In this case, the accounting par value, as shown in the annual accounts, of all the contributions in cash or in kind pledged by the partners or shareholders, with the exception of contributions in work, increased, where appropriate, by the reserves which, in accordance with a provision in the articles of association, can only be distributed to the partners or shareholders subject to an amendment to the articles of association, divided by the number of shares.

Clarification of the waiting period for restructurings

In addition, the former Companies Code contained a number of ambiguities and anomalies, which are ironed out in the new CAC.

For example, the former Companies Code stipulated that in the event of a restructuring, the merger or demerger proposal had to be filed at the registrar of the company court at least six weeks before the general meeting that needed to decide on the operation, and published in the Annexes to the Belgian Official Gazette. However, given the way this sentence was worded, there was a lack of clarity about the start of the waiting period of 6 weeks. Did it start when the proposal was filed or published?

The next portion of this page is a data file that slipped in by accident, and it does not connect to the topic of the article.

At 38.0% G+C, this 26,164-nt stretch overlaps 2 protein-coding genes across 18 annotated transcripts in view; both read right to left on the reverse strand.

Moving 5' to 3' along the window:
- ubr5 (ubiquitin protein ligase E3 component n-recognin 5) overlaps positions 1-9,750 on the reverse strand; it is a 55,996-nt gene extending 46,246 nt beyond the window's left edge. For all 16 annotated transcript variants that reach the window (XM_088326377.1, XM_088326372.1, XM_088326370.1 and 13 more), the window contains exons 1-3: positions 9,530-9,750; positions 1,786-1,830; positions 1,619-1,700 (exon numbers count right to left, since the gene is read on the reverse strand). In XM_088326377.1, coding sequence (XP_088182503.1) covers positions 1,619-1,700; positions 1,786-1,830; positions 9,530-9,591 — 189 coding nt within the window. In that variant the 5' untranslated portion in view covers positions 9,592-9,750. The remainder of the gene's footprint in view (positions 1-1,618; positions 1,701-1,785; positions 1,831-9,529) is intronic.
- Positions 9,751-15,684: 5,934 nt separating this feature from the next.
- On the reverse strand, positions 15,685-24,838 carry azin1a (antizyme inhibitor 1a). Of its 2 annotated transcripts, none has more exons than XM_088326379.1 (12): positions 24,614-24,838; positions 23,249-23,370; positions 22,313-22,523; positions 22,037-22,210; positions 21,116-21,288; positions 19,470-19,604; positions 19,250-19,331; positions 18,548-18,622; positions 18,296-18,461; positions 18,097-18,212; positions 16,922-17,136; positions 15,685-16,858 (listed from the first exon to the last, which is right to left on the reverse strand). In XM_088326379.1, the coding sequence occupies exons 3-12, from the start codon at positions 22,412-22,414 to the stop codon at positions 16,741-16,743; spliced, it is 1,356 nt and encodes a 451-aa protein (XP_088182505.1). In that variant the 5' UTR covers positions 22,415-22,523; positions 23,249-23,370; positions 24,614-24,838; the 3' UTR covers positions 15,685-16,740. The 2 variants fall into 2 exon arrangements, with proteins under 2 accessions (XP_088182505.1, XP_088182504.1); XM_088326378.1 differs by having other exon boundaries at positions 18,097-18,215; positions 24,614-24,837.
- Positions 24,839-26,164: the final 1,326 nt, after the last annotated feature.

The legislator wanted to clarify this and specified that only the filing needed to be done at least six weeks before the decision. The publication obligation is of course maintained, but there no longer needs to be a period of six weeks between the publication of the merger or demerger proposal in the Annexes to the Belgian Official Gazette and the general meeting.

Clarification of reporting obligation for change of purpose

Under the former Companies Code, there was also uncertainty as to whether or not it was necessary to draw up a separate report if, in the context of the restructuring, a change of purpose was also implemented.